Confuzzled Books: Like the watching the series I feel like I could read the book over and over. This is just a story filled with awesomeness and I have just started it. I am both excited and fearful what is to come to these characters... click to read more



The Shining Board Game


The first play-tester of this game was Stephen Kind himself who also helped to create it. It’s for two players so the rules are simple. One person is for the Hotel, the second for the Torrence family. The survivor is the winner.


The Shining in reviews:


Zoë Markham: I'm trying to think how old I would have been when I read this for the first time. I must have been either 14 or 15. It terrified me, genuinely terrified me, to the point where this is the first time I've re-read it since. And it's just terrified me again... click to read more


Gurglings of a Putrid Stream: Like his other books, The Shining is King all over, which isn't always a good thing. It's wordy, it's got a kid much too advanced for his age, and it ends with that Mythbuster mentality that isn't satisfied until everything gets blown to hell. But this book, more than the others, is the one that was built for King's style... click to read more


Isa Lavinia: The only book that scared me so much, I refused to get out of bed for a glass of water in the middle of the night and ended up drinking from the hot water bottle that had been warming my feet... click to read more



Beowulf Board Game


The game is based on the legend of the great hero Beowulf. But don’t be mislead. You will not be Beowulf himself, you’re a member of his band fighting with the dragon. Will you succeed him as a king in the end?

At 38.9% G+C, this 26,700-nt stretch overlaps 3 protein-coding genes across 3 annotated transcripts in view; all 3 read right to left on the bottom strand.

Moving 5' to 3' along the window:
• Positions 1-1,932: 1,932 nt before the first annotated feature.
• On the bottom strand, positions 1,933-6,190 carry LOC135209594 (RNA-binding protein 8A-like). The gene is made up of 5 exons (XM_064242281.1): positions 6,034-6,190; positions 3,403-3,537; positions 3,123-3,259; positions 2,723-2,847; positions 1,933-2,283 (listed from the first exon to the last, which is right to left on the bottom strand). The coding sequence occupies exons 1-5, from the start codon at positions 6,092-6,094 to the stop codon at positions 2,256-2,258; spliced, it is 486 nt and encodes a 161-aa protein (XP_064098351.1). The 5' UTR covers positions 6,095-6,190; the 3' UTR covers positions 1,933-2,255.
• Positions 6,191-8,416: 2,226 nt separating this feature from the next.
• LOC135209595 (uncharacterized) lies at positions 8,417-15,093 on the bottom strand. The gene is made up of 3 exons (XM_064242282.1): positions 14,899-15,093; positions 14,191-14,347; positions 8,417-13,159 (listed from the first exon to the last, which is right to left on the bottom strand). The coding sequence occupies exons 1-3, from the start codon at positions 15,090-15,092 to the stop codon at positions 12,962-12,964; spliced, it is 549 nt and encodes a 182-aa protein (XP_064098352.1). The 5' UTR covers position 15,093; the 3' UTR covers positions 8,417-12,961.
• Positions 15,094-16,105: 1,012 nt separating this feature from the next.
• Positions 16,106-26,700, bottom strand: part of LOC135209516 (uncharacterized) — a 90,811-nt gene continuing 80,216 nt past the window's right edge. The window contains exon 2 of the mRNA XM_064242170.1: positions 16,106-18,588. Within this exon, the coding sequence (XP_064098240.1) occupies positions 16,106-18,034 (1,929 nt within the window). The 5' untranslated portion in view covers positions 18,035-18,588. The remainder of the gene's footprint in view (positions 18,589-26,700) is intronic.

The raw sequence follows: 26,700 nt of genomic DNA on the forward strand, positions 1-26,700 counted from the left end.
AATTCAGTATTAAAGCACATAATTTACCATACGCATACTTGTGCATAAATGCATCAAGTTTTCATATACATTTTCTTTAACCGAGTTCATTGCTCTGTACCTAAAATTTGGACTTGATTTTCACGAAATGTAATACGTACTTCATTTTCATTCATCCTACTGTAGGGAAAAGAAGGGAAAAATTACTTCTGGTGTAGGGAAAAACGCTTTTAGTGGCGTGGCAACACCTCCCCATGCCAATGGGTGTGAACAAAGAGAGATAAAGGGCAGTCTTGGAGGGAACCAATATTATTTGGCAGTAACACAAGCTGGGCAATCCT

Beowulf in reviews:


Lisa (Harmony): This was a surprisingly speedy, easy and enjoyable read--for which Heaney, the translator, deserves a lot of credit... click to read more


Nostalgia Reader: It was a story of courage and loyalty, facing danger in order to protect fellow men. I didn't care for the tangents of previous fights and battles that mainly explained the lineage of certain characters, but knowing that lineage back when this was written was very important, I can understand why it was included... click to read more


I Live in Many Worlds: Beowulf has always been a favorite of mine. Ever since my ninth grade English teacher introduced it to me years ago, I fell in love with Beowulf's bravery and the battle against Grendel... click to read more



And if you cannot stands the zombies and murderers any more, find your love and get married. 



Pride and Prejudice Board Game 


A classic board game inspired by Jane Austen's Pride and Prejudice novel. How to play? Pick a couple (you have four to choose from), move them as a team or separately, collect game tokens and rush to the Parish Church to marry and win the game.  


Pride and Prejudice in reviews: 


Bookworm Blurbs: “I declare after all there is no enjoyment like reading! How much sooner one tires of any thing than of a book! -- When I have a house of my own, I shall be miserable if I have not an excellent library.” Pride and Prejudice by Jane Austen. I think all of us here on booklikes can relate to this!... click to read more 


Dog-Eared Pages: And yet, there are many surprises when you re-read Pride and Prejudice.  The most obvious one for me is the sheer audacity of Austen’s prose.  By audacity I mean her fearless ability to be witty at everyone’s expense... click to read more


Lit Lovers Lane: Austen’s characters are as well-fleshed out and believable as any contemporary ones. Whether it’s the feisty Elizabeth who gives Darcy as good as she gets, the brooding Darcy who’s social skills leave much to be desired, or Elizabeth’s grasping mother who plays favorites with her daughters….all are fully alive and bring technicolor images to mind... click to read more